The writing about genealogy hasn’t made much headway, mostly due to busy days, many hours of painting and the sore muscles that come with it, not to mention the lack of a desk or even a comfy chair. However, the research has not stopped. Some days it is only a record here or there, sometimes I get a bit further. Whilst I’ve been dabbling a lot in my own family tree, my biggest breakthrough of late has happened up my husband’s line, namely his biological grandmother. Her family settled in a region near to where we’ve relocated and I thought it would be worth another look given our proximity to local records holdings, cemeteries, etc., that may have information about this family.
Due to privacy laws I was having a lot of issues finding the information I needed to take this tree further back. I knew his grandmother’s name was Lillian Cameron, and that she was born in the Barrie, Ontario area around 1916. Thanks to a rather vague letter from the Children’s Aid Society (CAS) I also knew that her mother died when she was a young child, but not much more. I also found a mis-indexed record for the 1921 Canadian Census that may possibly be our Lillian, but with a middle name we’d never heard before. Unfortunately, it just wasn’t enough to make me certain I was climbing the correct tree.
Since I wasn’t having much luck with official records, I turned to newspapers to help me bridge the gap between our family and the accessible records. Whilst I couldn’t find the marriage announcement I’d had hoped to find, I did find a single sentence that completely changed everything. The second paragraph of the Anten Mills social news gave me the lead I needed.
Miss Lillian Cameron, who has been spending a few weeks with her sister, Mrs. C. Cole, has secured a position in Barrie.
This would like have been about a year before Lillian married her husband Vincent in Barrie. Whilst it didn’t confirm a family connection, or even that it was our Lillian Cameron, it was a lead. With this small nugget of information, I started researching the Mrs C. Cole mentioned in the clipping. I was able to easily flush out her family tree. By combining records I found on Ancestry, cemetery photos posted on the internet, and more newspaper articles, I was able to find obituaries for her parents and grandparents, including one for her mother Lucy Ann (Butler) Cameron, wife of Lachlan Cameron, who died in 1923. Lillian would have been about six at this time, which fit both with the information from the CAS letter, and also matched up with the 1921 Census record I found.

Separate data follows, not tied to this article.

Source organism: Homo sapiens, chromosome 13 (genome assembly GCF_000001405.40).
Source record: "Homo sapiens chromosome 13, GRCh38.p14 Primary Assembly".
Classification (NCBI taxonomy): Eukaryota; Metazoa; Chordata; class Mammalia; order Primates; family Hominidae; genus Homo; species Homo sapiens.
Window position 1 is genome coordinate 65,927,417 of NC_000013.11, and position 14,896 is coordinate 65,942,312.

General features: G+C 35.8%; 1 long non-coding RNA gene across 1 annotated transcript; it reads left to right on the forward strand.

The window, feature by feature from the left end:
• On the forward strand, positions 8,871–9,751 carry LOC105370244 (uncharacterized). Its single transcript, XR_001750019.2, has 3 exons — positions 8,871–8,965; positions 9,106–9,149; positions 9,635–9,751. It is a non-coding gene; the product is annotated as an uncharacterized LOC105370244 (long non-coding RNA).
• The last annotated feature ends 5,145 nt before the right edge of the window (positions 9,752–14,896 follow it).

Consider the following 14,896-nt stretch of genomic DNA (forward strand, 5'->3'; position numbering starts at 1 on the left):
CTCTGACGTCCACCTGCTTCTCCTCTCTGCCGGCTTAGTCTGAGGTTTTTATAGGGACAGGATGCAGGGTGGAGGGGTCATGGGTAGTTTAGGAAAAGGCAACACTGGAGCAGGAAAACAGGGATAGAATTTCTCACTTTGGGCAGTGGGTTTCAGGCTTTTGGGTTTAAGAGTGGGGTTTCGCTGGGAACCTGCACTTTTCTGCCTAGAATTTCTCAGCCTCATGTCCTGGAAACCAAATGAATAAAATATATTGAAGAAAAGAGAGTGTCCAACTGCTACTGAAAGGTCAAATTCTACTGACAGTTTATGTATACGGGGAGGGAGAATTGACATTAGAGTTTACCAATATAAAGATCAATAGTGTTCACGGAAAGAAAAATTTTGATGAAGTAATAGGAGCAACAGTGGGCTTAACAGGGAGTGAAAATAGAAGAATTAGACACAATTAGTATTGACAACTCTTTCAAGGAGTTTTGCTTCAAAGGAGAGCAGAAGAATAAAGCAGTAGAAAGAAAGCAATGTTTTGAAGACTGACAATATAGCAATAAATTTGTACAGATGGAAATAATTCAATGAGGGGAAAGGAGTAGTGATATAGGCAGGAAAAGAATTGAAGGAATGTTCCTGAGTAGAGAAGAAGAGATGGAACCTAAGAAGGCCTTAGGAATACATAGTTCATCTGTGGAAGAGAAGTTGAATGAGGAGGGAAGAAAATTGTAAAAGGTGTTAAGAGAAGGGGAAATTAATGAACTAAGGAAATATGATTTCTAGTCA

Lachlan Cameron, Head, Male, Married, 48.
Lucy Ann Cameron, Wife, Female, Married, 38.
Margaret Ann Cameron, Daughter, Female, Single, 15.
Janet Mabel Cameron, Daughter, Female, Single, 13.
Alexander Cameron, Son, Male, Single, 12.
Angus Cameron, Son, Male, Single, 8.
Lucy Cameron, Daughter, Female, Single, 7.
David Cameron, Son, Male, Single, 5.
Lillie May Cameron, Daughter, Female, Single, 4.
Allan Lauder Cameron, Son, Male, Single, 2.
The Lucy Cameron that appears on this census would eventually marry and become the Mrs. C. Cole mention in the newspaper. The newspaper articles I had found matched the census records and other vital records on Ancestry. This was all the same family.
But was this our family?
I continued researching and could only find one other Lillian Cameron in Simcoe county and I was quickly able to rule her out using the Canadian Voter Registry and Phone Directories. To put it simply, the other Lillian was still single at a time when I knew that our Lillian was married.
More convinced than ever, I took a leap of faith and I messaged a fellow Ancestry user in hopes that they may have heard something – anything – about our line. More than anything I wanted some confirmation that this was the right family. They were quick to respond, we emailed back and forth, and we were able to confirm through their genealogy notes that their Lillian had married an O'Hara.
Not only had we found our family, we found new cousins who still live in the area. I greatly look forward to opening a dialog and sharing information with them. It is my hope, even with all the hard effort put forward by several people in this line of the family, I will have additional information that will help fill the tree out further for everyone.
But more than anything, I’m finally able to start filling in a very blank section of our family tree, all thanks to a few little lines in a newspaper and a kindred spirit.
“Anten Mills”, visit of Lillian Cameron, Northern Advance, Barrie, Simcoe county, Ontario, Canada, 24 Jan 1939, page 10, column 5; digital image, Barrie Public Library Newspaper Index (http://news.ourontario.ca/Barrie/search : accessed 22 Dec 2014)/ ↩
“1921 Census of Canada”, database and digital image, Ancestry (http://www.ancestry.com : accessed 21 Dec 2014), entry for household of Lachlan Cameron, Vespra, Simcoe North; citing RG31, folder 86, Ontario, district 127 Simcoe North, subdistrict 25 Vespra, page 4, dwelling 44, family 44. ↩
Copyright ©2015, Chriss Coleman